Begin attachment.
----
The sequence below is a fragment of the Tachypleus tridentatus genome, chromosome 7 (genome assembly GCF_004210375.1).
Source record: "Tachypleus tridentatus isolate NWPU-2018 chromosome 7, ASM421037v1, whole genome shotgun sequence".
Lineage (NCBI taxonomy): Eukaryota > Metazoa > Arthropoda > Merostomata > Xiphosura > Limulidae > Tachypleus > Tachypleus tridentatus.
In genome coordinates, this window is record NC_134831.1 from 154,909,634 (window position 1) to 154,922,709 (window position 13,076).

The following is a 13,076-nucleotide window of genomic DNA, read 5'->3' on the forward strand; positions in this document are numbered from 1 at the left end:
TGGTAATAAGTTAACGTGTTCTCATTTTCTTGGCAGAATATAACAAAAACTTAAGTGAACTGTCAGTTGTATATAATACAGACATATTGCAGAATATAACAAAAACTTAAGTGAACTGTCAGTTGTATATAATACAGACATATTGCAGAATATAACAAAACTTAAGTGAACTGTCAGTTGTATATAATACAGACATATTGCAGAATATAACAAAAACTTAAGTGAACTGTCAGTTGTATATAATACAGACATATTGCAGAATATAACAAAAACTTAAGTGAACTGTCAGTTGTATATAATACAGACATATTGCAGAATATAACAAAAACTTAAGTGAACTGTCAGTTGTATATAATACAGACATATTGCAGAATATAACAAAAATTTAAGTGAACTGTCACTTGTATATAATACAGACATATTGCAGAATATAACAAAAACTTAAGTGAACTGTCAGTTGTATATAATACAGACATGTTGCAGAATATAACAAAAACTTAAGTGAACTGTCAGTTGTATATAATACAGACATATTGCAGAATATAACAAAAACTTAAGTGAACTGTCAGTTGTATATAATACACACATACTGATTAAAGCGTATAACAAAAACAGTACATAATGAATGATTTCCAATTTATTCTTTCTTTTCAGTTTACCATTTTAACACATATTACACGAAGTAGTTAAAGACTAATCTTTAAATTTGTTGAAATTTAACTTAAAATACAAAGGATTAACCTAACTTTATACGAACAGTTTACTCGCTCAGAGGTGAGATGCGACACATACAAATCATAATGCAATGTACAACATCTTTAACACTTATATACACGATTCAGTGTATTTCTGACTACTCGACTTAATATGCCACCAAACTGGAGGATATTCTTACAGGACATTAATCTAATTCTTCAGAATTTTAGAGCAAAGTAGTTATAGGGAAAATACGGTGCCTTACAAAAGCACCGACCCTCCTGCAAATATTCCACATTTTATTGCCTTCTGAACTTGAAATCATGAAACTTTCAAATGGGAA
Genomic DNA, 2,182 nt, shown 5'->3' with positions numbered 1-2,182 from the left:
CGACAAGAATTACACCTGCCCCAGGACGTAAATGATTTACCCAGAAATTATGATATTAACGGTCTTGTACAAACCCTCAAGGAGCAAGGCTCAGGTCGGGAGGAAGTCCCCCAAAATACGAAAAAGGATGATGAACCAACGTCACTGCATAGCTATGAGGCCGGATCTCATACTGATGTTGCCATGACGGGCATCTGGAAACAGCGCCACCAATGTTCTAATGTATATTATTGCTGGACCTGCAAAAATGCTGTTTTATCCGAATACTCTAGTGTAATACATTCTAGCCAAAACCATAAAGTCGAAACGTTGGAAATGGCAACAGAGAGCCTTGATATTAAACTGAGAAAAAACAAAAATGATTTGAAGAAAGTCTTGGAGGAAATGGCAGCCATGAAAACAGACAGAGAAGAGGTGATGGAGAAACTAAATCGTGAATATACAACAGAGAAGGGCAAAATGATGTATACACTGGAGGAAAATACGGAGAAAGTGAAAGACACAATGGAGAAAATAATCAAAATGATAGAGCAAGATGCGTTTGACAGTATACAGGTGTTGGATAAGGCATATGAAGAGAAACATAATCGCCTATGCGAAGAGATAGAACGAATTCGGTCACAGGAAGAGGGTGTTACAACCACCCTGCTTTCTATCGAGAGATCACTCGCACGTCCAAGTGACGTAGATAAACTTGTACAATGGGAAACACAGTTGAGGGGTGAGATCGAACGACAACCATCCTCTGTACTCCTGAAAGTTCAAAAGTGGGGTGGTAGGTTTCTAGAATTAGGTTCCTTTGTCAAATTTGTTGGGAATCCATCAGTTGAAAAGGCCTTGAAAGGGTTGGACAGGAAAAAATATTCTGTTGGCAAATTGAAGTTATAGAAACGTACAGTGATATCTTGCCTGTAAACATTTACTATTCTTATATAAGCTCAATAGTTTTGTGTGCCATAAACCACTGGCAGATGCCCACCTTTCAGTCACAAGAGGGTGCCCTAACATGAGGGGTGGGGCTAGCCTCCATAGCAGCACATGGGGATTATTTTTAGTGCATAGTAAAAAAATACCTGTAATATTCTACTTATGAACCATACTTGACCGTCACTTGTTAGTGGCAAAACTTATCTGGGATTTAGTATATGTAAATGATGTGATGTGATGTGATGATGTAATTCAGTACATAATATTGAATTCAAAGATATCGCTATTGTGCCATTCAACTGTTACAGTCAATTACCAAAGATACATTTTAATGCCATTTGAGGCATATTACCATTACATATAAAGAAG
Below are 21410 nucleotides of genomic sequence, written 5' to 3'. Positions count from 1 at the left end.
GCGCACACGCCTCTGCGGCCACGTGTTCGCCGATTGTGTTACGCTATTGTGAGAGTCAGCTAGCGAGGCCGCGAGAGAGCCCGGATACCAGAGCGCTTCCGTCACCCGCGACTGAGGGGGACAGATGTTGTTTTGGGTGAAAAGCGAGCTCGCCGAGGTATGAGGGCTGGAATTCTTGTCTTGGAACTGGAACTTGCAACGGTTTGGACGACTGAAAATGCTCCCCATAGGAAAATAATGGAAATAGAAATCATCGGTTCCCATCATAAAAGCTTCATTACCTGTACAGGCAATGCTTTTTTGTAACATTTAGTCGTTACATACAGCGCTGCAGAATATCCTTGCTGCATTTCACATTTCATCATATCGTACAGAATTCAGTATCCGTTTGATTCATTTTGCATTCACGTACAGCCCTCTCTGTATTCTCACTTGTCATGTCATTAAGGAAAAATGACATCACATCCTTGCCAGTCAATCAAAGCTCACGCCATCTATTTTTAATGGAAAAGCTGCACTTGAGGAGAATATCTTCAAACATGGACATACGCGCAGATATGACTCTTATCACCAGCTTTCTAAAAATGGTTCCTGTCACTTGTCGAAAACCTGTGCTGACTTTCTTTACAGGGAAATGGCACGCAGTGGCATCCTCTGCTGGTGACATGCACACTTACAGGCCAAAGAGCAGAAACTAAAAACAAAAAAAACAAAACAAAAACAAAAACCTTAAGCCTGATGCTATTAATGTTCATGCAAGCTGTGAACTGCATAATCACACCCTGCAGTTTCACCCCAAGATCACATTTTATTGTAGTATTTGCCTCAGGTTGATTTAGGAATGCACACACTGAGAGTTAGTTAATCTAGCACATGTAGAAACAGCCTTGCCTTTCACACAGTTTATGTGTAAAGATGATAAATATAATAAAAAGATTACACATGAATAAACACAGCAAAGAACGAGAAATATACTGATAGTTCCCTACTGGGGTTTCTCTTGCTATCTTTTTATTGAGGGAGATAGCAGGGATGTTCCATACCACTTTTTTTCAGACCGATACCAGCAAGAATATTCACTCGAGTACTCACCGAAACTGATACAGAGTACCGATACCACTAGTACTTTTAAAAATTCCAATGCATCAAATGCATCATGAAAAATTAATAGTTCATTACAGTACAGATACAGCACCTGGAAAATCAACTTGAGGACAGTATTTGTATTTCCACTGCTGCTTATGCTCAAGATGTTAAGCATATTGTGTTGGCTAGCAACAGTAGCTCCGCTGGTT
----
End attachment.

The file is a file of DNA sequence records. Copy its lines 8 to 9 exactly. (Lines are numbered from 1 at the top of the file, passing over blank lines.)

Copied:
CGACAAGAATTACACCTGCCCCAGGACGTAAATGATTTACCCAGAAATTATGATATTAACGGTCTTGTACAAACCCTCAAGGAGCAAGGCTCAGGTCGGGAGGAAGTCCCCCAAAATACGAAAAAGGATGATGAACCAACGTCACTGCATAGCTATGAGGCCGGATCTCATACTGATGTTGCCATGACGGGCATCTGGAAACAGCGCCACCAATGTTCTAATGTATATTATTGCTGGACCTGCAAAAATGCTGTTTTATCCGAATACTCTAGTGTAATACATTCTAGCCAAAACCATAAAGTCGAAACGTTGGAAATGGCAACAGAGAGCCTTGATATTAAACTGAGAAAAAACAAAAATGATTTGAAGAAAGTCTTGGAGGAAATGGCAGCCATGAAAACAGACAGAGAAGAGGTGATGGAGAAACTAAATCGTGAATATACAACAGAGAAGGGCAAAATGATGTATACACTGGAGGAAAATACGGAGAAAGTGAAAGACACAATGGAGAAAATAATCAAAATGATAGAGCAAGATGCGTTTGACAGTATACAGGTGTTGGATAAGGCATATGAAGAGAAACATAATCGCCTATGCGAAGAGATAGAACGAATTCGGTCACAGGAAGAGGGTGTTACAACCACCCTGCTTTCTATCGAGAGATCACTCGCACGTCCAAGTGACGTAGATAAACTTGTACAATGGGAAACACAGTTGAGGGGTGAGATCGAACGACAACCATCCTCTGTACTCCTGAAAGTTCAAAAGTGGGGTGGTAGGTTTCTAGAATTAGGTTCCTTTGTCAAATTTGTTGGGAATCCATCAGTTGAAAAGGCCTTGAAAGGGTTGGACAGGAAAAAATATTCTGTTGGCAAATTGAAGTTATAGAAACGTACAGTGATATCTTGCCTGTAAACATTTACTATTCTTATATAAGCTCAATAGTTTTGTGTGCCATAAACCACTGGCAGATGCCCACCTTTCAGTCACAAGAGGGTGCCCTAACATGAGGGGTGGGGCTAGCCTCCATAGCAGCACATGGGGATTATTTTTAGTGCATAGTAAAAAAATACCTGTAATATTCTACTTATGAACCATACTTGACCGTCACTTGTTAGTGGCAAAACTTATCTGGGATTTAGTATATGTAAATGATGTGATGTGATGTGATGATGTAATTCAGTACATAATATTGAATTCAAAGATATCGCTATTGTGCCATTCAACTGTTACAGTCAATTACCAAAGATACATTTTAATGCCATTTGAGGCATATTACCATTACATATAAAGAAG
Below are 21410 nucleotides of genomic sequence, written 5' to 3'. Positions count from 1 at the left end.